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Drag City: Pioneering Rock Decadence

"Did we really love the music that much? Did we want to get closer to the stars? Were we young and impressionable? Were we hoping to make money? Or were we just sick of our jobs? It was a bit of all of these things–and it happened in 1989."


Gramaphone Records: Standing Strong

Longevity. No word better describes Gramaphone Records, which has been selling quality vinyl on Chicago's Northside since 1969. The store has embraced the city's love of jazz and blues and has played an integral part in the explosion of house and hip-hop music thereafter. And even with vinyl sales steadily declining these days, 12"s remain the store's staple product. Read more » 

Koncept and Meiotic: House City

Frankie Knuckles and Marshall Jefferson. Green Velvet and DJ Heather. Trax and Dust Traxx. If you like electronic music and didn't know that Chicago is House City you've been living under a rock or had amnesia for the past 2 years. But Ol' Mama Disco begat two children to the modern dance era: house and techno. While the latter is more commonly associated with the city of Detroit, the entire Midwest shares a passion for pounding drums, and Chi-town is no exception.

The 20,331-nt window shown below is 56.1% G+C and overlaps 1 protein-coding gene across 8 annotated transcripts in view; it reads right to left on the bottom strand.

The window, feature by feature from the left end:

Galapagos 4: The Island of Hip-Hop

"We're trying to bring back actual intelligence and reality to [hip-hop]," says Jeff Kuglich, owner and president of Chicago-based label Galapagos 4. Kuglich started the imprint in 1999 with little but a clearly articulated mission: to preserve the integrity of hip-hop music. Sure, it smacked of fresh-from-college idealism, but Kuglich, who was then 22, somehow managed to express his high-minded vision without pretension or arrogance. Read more » 

The Eternals: Sonic Manipulation

Damon Locks and Wayne Montana spent the '90s in the underrated Trenchmouth, helping push the post-rock juggernaut built by pals like Tortoise and others forward into the new millennium. So far, they've spent the 21st century tearing down cozy genre classifications altogether as the brains behind The Eternals.

"By the time Trenchmouth finished," confesses Locks, "we had already become disinterested in playing rock-based music. When The Eternals started, it was our chance to create something different, something we had not heard before."


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